By Martin Cole-
Djokovic second appeal after his visa was quashed on Friday by Australia’s immigration minister Alex Hawke will take place on Sunday morning(Saturday Uk time)The men’s world No1, who is unvaccinated but has claimed an exemption from Australia’s strict rules on visitors being vaccinated against Covid-19 due to having already had a bout of the disease, is hoping to compete on Monday in a bid to make a record 21st slam.
On Friday, Hawke announced that he had cancelled Djokovic’s visa on “health and good order grounds”, stating they did not want to give anti-vaxers an incentive. Djokovic’s legal team immediately fought the decision and the case will now go to a federal court over the weekend, with Djokovic’s lawyers pushing hard for a final decision on Sunday before he begins his bid for an historic 21st Grand Slam. The 34-year-old Serbian has been summoned to a meeting with border authorities on Saturday morning, and could then be detained in a state hotel while the case is heard.
Pressure has been building all week after Djokovic broke his silence over a number of accusations of breaking Covid protocol on Wednesday, and he conceded that he broke isolation and conducted an interview with French newspaper L’Equipe despite knowing that he was positive for the virus.
The infringement is one that could legally cost Djokovic his freedom, but the Australian government have different concerns.
Australian Prime Minister Scott Morrison has himself welcomed the prospect of Djokovic’s deportation from Australia, and said: “Australians have made many sacrifices during this pandemic, and they rightly expect the result of those sacrifices to be protected.”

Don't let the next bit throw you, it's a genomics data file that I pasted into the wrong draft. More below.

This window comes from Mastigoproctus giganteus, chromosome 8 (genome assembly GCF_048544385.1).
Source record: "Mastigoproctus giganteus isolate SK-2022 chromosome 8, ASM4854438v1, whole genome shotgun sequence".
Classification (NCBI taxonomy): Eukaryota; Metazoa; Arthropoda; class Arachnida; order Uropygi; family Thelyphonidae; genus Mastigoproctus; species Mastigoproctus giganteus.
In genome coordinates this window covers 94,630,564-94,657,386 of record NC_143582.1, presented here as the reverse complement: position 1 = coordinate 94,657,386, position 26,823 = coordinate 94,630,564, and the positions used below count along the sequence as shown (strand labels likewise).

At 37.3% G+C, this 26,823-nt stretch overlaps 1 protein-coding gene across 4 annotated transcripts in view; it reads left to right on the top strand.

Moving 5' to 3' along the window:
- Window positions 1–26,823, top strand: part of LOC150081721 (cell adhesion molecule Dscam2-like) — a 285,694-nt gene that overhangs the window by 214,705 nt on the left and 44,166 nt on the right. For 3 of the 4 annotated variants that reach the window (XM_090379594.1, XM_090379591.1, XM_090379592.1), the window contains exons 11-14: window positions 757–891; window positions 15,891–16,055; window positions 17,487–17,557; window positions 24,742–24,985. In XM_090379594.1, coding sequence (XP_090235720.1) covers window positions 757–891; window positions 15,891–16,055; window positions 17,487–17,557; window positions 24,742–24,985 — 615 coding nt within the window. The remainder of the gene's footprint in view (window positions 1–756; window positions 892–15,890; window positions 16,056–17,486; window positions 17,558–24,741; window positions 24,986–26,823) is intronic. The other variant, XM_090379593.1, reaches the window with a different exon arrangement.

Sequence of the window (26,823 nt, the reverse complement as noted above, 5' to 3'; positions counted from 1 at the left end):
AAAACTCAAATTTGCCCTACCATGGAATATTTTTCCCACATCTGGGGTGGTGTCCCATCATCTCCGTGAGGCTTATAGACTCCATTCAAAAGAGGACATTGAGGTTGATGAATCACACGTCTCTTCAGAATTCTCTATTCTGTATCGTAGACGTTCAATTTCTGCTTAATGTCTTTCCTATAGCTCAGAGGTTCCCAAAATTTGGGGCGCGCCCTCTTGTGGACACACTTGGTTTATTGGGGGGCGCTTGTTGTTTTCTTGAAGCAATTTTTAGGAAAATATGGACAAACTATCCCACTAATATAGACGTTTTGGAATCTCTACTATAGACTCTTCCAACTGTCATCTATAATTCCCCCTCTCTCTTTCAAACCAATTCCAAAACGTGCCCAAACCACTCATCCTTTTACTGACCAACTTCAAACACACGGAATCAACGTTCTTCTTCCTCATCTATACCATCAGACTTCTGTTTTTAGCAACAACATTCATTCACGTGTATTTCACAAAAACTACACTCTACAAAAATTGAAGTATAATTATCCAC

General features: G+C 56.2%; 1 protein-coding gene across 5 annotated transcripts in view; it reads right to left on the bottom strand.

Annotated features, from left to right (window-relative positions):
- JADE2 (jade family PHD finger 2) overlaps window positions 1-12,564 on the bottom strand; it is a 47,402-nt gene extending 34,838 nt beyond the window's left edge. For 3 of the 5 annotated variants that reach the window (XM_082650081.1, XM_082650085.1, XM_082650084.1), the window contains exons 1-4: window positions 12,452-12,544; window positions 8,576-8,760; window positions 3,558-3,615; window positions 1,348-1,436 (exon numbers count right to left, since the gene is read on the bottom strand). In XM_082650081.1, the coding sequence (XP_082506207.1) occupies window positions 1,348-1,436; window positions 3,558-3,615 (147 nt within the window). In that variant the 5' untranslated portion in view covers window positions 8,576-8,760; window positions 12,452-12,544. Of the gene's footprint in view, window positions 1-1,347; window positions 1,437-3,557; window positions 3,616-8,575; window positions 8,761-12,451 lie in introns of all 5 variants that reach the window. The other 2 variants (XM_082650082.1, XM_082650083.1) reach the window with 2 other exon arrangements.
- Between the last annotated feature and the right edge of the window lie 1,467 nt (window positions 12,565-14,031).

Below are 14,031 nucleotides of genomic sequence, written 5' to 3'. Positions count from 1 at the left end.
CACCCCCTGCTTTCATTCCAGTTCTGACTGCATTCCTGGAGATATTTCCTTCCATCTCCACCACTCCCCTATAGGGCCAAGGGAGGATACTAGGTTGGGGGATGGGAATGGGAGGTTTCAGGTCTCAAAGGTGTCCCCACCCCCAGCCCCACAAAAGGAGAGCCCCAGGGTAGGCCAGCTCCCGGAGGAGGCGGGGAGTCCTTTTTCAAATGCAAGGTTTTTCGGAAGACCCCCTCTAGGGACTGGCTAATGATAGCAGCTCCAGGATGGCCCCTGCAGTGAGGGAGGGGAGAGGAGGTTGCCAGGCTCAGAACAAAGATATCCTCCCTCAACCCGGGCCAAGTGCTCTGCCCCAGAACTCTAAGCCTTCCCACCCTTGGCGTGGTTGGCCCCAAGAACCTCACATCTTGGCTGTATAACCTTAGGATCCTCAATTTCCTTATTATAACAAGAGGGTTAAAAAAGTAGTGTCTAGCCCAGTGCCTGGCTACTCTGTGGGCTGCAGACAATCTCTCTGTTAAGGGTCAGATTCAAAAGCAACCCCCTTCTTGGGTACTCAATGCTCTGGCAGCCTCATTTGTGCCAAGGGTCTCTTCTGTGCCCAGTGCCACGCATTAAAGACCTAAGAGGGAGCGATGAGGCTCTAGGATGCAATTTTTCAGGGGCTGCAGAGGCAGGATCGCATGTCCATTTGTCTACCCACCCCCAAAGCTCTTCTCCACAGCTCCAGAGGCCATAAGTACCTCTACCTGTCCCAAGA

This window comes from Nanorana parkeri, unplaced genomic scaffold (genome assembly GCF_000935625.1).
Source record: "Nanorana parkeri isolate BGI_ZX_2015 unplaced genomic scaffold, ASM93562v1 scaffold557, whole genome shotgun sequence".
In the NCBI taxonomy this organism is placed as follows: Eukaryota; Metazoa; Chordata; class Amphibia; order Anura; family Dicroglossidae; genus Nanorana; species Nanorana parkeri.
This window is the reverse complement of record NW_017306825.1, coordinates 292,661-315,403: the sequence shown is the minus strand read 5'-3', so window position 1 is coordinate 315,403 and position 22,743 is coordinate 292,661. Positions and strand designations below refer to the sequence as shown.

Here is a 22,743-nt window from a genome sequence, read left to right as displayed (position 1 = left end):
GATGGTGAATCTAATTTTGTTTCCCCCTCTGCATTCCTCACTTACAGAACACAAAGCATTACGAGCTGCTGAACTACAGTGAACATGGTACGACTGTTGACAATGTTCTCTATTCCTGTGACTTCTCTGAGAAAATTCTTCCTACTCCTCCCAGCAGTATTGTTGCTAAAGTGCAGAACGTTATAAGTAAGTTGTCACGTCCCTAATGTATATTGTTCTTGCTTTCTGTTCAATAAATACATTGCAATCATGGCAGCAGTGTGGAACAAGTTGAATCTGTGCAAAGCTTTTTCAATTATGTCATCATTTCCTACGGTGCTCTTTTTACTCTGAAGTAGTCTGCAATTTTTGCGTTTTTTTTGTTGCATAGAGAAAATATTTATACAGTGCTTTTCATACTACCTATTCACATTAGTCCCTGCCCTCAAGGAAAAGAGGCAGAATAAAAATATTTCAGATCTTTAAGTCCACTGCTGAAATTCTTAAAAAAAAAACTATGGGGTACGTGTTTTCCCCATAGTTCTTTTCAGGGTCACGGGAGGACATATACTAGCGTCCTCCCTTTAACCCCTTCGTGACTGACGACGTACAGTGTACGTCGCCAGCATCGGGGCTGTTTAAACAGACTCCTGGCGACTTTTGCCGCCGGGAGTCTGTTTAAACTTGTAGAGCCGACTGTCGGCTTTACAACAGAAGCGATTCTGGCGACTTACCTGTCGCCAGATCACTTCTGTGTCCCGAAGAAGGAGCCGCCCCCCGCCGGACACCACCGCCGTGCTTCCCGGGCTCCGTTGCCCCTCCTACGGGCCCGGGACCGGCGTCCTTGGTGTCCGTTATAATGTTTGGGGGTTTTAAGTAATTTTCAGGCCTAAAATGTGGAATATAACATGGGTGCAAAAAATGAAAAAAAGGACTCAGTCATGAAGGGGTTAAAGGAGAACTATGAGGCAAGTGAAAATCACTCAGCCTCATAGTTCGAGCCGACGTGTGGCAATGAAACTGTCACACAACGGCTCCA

But he won a court appeal against the cancellation that allowed him to remain in the country.
At the time, the Australian government said it would continue to look at whether he could stay, a decision that was at the discretion of immigration minister Alex Hawke.
At a court hearing, Djokovic’s lawyers asked for an injunction to block his removal from the country, saying the reasons behind Mr Hawke’s decision are “patently irrational”.
Djokovic’s lawyers had been pushing for a hearing to take place on Sunday, in the hope of a decision being made before the Australian Open begins.
Mr Hawke said on Friday: “Today I exercised my power under section 133C(3) of the Migration Act to cancel the visa held by Mr Novak Djokovic on health and good order grounds, on the basis that it was in the public interest to do so,” he said in a statement.
“The Morrison government is firmly committed to protecting Australia’s borders, particularly in relation to the COVID-19 pandemic,” he added, referring to Prime Minister Scott Morrison.
Djokovic vs Australia: What both sides have said until now
Commenting on the decision, Mr Morrison said Australians have made “many sacrifices” during the pandemic.
“They rightly expect the result of those sacrifices to be protected,” he added. “The pandemic has been incredibly difficult for every Australian, but we have stuck together and saved lives and livelihoods.
“Our strong border protection policies have kept Australians safe, prior to COVID and now during the pandemic.”